Seth and I took a quick trip in December — our first real adult romantic vacation (ahem — no kids) since before toddler Kate was conceived. We went to Maui, Hawaii for 4 nights.
It was lovely. And I mean fabulously, decadently lovely. You know how when you really neeeeed a vacation, it’s so much better?
But Hawaii is wonderful and fabulous no matter what. This was only my second time to visit, but both times were absolutely amazing.
I know you want to hear about the food and I promise, it’s coming. I have a luscious post coming any day now that is ALL about the food! With lots of pictures!
But first I gotta give you the background (I couldn’t fit it all in one post so I broke it into part one and part two).
Maui in Winter
Going to Hawaii in December is the perfect time (if you manage to miss the rain, which we did). The weather is idyllic. And this is coming from someone from Los Angeles, where the weather is already pretty darn idyllic.
The first day of whale watching is December 15, so if you go to Hawaii in wintertime, you’re more likely to see whales. We didn’t see any but we did not actually go whale watching. I talked to some people who did out whale watching go and they said they saw lots of whales.
The Four Seasons Maui
We stayed at the Four Seasons in Maui. I loved this hotel. It was so nice to be pampered after practically three years of child rearing.
Here’s the pool (can you say SALT WATER POOL?):
Here are the cabanas where we lounged, read (I was finishing Nina Planck’s new book, Real Food for Mother & Baby), drank Mai Tais, and played word games on our iPhones:
And here’s the beach, just steps away from the pool:
Here I am eating breakfast. Look how happy I am! A resort in Hawaii will do that to you. Not to mention the FOOD (you’ll see it in my next post).
The first day we were there, we just sat around by the pool. So relaxing! The second day, we decided to get out and do something fun (since we only had 4 nights in Hawaii). So we went snorkeling.
The water was warm and the sun was shining. It was gorgeous out!
We rented a camera to take pictures of the fish. I had barely gotten my flippers and mask on and gotten in the water. I was just testing out the camera when I took this photo:
Um, that’s a shark, right? Look at the dorsal fin! It’s gotta be!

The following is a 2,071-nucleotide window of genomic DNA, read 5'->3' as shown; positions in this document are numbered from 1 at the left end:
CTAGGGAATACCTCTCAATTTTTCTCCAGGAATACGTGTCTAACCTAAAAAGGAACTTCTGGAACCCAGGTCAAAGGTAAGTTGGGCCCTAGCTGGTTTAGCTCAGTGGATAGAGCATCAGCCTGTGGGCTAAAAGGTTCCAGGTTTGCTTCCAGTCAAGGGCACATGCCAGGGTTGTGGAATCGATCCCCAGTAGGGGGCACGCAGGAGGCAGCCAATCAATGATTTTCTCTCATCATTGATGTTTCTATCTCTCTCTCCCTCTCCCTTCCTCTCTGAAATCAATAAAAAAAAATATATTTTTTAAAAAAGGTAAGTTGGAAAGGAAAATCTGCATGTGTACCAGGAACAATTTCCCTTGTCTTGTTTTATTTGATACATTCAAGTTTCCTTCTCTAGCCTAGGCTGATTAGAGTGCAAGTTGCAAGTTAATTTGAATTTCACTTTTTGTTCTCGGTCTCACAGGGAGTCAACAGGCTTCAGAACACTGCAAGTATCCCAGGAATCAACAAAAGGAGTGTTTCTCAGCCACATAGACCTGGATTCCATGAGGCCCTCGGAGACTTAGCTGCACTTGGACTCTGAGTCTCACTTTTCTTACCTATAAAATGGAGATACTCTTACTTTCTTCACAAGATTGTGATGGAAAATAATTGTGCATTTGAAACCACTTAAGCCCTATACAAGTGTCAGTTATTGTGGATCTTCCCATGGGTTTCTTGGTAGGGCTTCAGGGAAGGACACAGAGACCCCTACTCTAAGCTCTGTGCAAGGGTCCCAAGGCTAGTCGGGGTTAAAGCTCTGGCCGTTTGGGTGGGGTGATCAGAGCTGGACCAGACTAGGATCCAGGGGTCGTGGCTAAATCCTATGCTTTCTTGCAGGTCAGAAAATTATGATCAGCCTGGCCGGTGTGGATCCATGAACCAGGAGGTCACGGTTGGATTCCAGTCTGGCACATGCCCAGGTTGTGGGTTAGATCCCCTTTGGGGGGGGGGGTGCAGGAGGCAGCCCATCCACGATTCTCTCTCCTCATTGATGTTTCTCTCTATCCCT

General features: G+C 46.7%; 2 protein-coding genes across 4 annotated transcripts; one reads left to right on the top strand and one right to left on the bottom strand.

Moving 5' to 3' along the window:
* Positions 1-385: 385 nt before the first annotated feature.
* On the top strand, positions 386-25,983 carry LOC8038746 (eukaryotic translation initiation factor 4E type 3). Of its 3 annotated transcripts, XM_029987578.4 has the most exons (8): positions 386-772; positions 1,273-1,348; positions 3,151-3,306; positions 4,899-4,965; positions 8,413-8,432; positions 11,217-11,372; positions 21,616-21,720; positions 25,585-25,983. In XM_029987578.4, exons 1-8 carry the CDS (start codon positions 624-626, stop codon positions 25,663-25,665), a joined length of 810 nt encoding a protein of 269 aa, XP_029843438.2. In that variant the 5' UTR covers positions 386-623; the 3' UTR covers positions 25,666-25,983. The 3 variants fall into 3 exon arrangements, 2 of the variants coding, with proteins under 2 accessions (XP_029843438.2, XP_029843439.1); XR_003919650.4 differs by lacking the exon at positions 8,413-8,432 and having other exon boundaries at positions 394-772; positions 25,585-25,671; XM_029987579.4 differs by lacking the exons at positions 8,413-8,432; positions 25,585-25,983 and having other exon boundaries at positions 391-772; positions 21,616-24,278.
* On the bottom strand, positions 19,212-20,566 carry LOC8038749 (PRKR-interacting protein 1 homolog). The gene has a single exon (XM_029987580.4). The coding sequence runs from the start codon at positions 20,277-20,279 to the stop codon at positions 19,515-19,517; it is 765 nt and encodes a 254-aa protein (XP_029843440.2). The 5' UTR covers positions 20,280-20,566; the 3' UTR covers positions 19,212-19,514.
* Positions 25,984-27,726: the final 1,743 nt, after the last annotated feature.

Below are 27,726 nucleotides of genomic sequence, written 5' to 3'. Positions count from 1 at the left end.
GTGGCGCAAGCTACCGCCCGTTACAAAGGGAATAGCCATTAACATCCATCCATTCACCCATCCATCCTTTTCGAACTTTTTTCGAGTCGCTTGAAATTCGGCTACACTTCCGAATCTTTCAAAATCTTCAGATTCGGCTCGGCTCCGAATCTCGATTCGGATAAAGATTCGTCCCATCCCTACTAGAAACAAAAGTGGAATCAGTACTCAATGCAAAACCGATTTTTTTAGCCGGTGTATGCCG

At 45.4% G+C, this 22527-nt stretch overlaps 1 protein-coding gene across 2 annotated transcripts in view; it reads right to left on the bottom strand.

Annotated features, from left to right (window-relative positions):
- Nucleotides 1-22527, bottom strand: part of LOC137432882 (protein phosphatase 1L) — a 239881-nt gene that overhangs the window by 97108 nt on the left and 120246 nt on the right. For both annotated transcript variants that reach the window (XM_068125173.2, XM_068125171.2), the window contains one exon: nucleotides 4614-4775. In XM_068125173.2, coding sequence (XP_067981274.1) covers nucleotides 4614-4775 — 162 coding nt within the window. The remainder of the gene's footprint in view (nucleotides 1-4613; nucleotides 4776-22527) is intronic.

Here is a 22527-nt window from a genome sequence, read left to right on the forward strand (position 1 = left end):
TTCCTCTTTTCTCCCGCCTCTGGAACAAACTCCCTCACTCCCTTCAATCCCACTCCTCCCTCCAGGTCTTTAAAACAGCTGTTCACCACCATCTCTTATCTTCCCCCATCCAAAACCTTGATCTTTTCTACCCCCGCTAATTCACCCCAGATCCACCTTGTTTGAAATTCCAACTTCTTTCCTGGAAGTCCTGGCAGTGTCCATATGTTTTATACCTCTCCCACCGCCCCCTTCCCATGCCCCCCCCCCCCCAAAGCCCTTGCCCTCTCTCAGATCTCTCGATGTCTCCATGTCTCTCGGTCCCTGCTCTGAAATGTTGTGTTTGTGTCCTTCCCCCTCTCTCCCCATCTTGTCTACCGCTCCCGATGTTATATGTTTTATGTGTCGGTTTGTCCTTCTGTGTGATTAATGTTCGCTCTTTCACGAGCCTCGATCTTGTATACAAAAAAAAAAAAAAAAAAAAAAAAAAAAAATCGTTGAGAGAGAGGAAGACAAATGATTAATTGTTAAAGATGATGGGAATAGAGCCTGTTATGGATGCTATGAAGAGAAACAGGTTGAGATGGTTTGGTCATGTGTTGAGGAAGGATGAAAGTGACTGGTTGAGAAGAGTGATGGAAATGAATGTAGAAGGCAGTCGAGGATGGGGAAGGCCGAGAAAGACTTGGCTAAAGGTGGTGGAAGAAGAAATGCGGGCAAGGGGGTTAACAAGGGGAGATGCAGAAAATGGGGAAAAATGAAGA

Perhaps a baby shark — but a shark nonetheless… I’m pretty sure anyway. I kind of denied it at the time. I was scared out of my mind but I didn’t want to admit it. If I admitted that there were sharks in the water — I would have had to get out immediately.
I ended up snorkeling for 3 hours or so. I couldn’t believe how fast the time flew. It was so beautiful, just looking at all the fish. Thankfully, I didn’t see any more sharks.
Here I am driving the boat:
No Sunscreen — Just Cod Liver Oil
The next day, we drove in our rented convertible from Wailea all the way around the island. It took all day. We listened to local Hawaiian music on the radio the whole time. Hawaiian radio is not all corporate — so you hear all these independent musicians playing local Hawaiian music — it’s really neat.
We stopped along the way to feed some birds and look at the scenery:
I had on a tank top and I didn’t wear a hat or a jacket — or any sunscreen — on our drive. I did make sure to take my cod liver oil. In fact, my in-laws were reminding us as we were packing our suitcases — “Don’t forget the cod liver oil!”
My in-laws became true believers in cod liver oil last year. They went to Costa Rica and said they didn’t burn at all — said the only change they had made in their diet was taking cod liver oil.
I don’t know why this works, taking cod liver oil, but it really does. I got sun, a nice pink rosy glow — but I did not burn at all. It’s so wonderful not to have to slather on sunscreen!
Hawaii & Seafood
Hawaiians eat more fish than any other state in the nation. At least that’s what they claim in their promotional travel brochures. I can believe it though. Seafood dominated every menu at every restaurant.
Those of you who read my blog regularly know that I am a big fan of eating fish. It was Dr. Weston Price and Sally Fallon who first clued me in to how important seafood is for good health. Nina Planck drove it home with her book Real Food.
I’ve always loved seafood — but only after I found out how good it is for me did I start working to incorporate it in my daily diet. And in Hawaii, it’s so easy. We ate fish twice, sometimes three times a day.
I have so much more to say about the food in Hawaii. A whole post’s worth.
Stay tuned — the next post about the fabulous food we ate is coming any day now!
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